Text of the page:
- Bloomberg Philanthropies launched the $70 million American Cities Climate Challenge on Friday, an initiative that will select 20 mayors to participate in a two-year program designed to combat climate change. The announcement marks the one-year anniversary of President Donald Trump's decision to withdraw the U.S. from the Paris Agreement.
- The challenge is open to the 100 most populous U.S. cities, but only cities that have signed the We Are Still In declaration will be eligible. The selected "Leadership Cities" will be provided a number of resources to help reach the Paris Agreement target, including a support package of $2.5 million, a "Climate Advisor," data resources, leadership development resources and peer-to-peer learning opportunities.
- Applications for the challenge open on June 19 and close on July 13. Applications will be reviewed and cities will be visited through September, and winners are slated to be announced in the fall.
Trump's decision to pull out of the Paris Agreement lit a fire in local governments to pursue climate action despite disengagement from the federal government. Aside from the We Are Still In coalition, which as gained more than 2,700 signatories in the last year, mayors and city leaders have also signed various climate charters and declarations to promote clean energy targets, zero-emissions transit and other measurable climate goals.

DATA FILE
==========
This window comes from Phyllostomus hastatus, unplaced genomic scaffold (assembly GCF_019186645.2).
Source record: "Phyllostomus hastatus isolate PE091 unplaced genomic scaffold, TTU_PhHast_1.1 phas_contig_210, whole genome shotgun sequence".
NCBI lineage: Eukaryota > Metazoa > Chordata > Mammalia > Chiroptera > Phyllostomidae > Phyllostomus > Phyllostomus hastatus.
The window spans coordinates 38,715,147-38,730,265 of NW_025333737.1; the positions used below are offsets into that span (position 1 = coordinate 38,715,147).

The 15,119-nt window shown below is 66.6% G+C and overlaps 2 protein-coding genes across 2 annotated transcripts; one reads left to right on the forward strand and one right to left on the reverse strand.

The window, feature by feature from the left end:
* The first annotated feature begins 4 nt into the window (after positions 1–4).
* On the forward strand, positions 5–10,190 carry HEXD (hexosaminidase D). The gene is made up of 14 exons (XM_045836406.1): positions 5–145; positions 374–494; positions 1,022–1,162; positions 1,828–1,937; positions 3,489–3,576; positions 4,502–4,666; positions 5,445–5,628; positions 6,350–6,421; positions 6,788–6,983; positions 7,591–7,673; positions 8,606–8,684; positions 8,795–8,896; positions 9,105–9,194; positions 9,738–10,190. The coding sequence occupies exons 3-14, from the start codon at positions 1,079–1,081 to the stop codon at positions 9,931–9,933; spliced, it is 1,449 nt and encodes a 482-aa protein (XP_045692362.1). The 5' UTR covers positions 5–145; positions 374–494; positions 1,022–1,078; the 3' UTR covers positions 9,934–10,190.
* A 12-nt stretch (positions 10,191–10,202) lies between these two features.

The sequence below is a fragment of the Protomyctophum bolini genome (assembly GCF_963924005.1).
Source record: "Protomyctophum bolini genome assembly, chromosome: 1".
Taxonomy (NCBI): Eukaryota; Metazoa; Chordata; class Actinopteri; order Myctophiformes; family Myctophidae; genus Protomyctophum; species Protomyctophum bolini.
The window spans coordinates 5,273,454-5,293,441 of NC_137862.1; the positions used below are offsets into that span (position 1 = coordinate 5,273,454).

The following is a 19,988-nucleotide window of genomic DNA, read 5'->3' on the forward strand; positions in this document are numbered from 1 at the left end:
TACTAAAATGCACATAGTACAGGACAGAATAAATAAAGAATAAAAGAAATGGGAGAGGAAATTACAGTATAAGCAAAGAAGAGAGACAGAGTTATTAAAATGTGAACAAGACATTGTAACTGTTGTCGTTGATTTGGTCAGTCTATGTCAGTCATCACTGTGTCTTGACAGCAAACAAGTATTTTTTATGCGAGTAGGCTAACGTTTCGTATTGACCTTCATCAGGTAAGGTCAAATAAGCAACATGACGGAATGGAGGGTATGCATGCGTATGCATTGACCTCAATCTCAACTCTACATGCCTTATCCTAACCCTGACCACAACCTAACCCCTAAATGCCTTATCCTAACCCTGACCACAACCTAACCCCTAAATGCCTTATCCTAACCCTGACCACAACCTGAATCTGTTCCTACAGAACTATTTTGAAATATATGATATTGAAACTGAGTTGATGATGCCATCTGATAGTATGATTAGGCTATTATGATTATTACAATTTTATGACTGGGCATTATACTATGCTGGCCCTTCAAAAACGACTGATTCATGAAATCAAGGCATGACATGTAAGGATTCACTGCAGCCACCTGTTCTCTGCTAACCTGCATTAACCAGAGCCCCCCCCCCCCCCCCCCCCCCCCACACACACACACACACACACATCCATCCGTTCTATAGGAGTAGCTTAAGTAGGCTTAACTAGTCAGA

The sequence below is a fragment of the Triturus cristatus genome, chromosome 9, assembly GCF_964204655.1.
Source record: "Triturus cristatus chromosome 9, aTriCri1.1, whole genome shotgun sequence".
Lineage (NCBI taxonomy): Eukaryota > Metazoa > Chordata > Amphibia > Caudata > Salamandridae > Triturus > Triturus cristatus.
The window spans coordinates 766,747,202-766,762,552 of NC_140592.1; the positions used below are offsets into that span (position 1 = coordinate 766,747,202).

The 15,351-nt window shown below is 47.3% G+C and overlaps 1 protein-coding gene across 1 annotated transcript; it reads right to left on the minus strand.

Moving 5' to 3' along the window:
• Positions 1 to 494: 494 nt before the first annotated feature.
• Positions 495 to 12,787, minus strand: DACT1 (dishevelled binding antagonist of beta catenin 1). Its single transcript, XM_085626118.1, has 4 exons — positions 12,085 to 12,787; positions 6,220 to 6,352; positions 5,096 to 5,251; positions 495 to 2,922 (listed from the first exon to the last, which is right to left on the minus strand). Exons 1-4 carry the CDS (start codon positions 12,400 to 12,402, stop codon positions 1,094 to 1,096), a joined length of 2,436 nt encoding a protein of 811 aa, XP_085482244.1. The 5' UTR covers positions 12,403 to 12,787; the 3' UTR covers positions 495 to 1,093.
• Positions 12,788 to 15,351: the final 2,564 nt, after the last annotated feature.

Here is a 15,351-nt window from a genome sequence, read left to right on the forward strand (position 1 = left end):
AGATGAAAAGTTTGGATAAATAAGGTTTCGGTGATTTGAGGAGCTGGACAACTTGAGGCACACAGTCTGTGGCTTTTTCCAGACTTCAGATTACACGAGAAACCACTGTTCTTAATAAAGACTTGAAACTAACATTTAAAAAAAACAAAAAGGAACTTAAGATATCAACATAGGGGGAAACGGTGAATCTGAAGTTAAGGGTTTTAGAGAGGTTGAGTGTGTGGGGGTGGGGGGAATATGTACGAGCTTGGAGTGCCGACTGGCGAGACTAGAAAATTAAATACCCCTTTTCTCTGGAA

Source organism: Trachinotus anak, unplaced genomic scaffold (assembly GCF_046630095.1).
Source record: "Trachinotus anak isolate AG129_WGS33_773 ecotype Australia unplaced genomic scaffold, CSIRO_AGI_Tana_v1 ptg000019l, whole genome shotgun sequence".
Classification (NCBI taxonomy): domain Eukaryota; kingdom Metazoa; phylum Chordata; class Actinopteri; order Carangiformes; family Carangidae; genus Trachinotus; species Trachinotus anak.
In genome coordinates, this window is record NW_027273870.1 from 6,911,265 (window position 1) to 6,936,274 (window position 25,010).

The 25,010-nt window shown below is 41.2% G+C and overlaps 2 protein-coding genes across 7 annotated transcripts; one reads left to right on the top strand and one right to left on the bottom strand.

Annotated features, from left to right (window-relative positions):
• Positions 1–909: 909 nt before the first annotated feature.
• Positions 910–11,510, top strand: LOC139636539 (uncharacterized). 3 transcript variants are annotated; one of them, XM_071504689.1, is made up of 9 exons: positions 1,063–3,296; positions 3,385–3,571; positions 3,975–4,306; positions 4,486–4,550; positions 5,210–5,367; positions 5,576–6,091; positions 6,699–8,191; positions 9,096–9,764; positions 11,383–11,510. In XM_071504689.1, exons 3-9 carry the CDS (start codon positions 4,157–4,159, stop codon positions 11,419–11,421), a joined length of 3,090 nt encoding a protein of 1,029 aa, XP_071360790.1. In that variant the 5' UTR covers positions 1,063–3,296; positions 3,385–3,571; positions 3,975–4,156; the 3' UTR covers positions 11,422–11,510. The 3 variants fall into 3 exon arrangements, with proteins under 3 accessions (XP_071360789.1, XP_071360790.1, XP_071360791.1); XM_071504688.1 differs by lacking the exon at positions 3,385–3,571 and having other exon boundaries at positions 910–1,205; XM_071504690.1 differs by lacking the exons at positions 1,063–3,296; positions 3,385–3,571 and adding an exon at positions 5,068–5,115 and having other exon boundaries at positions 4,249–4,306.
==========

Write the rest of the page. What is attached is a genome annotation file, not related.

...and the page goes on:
This newest climate challenge will not only help to deliver tangible results — the original Paris Agreement goal is a 26% reduction in emissions from 2005 levels — but will also help to set a standard and roadmap for how cities outside of the 20 selected winners can achieve success in mitigation efforts. In its announcement, Bloomberg Philanthropies lists ways cities are already pushing these efforts, such as retrofitting buildings in St. Louis and installing solar arrays in Orlando, FL.
While a two-year program is a significant responsibility for the selected cities to upkeep, especially over the course of an election season when many mayoral transitions will occur, the program will be a test of cities' longstanding climate commitments. Bloomberg notes that cities going through such transitions are welcome to apply, though they must "think about how they will anticipate and manage through this transition to ensure that the climate work stays on track."
Considering Bloomberg's frequent contributions toward advancing local leadership, this will not be the last time we see such a significant investment from him or the philanthropic organization. In a recent open letter on philanthropy, Bloomberg said, "As cities of all sizes grow in both population and power, Bloomberg Philanthropies will continue finding new ways to help them. And here in the U.S., we will continue driving progress from the bottom up by supporting leaders in both parties who respect facts and data — and who have the courage to use them."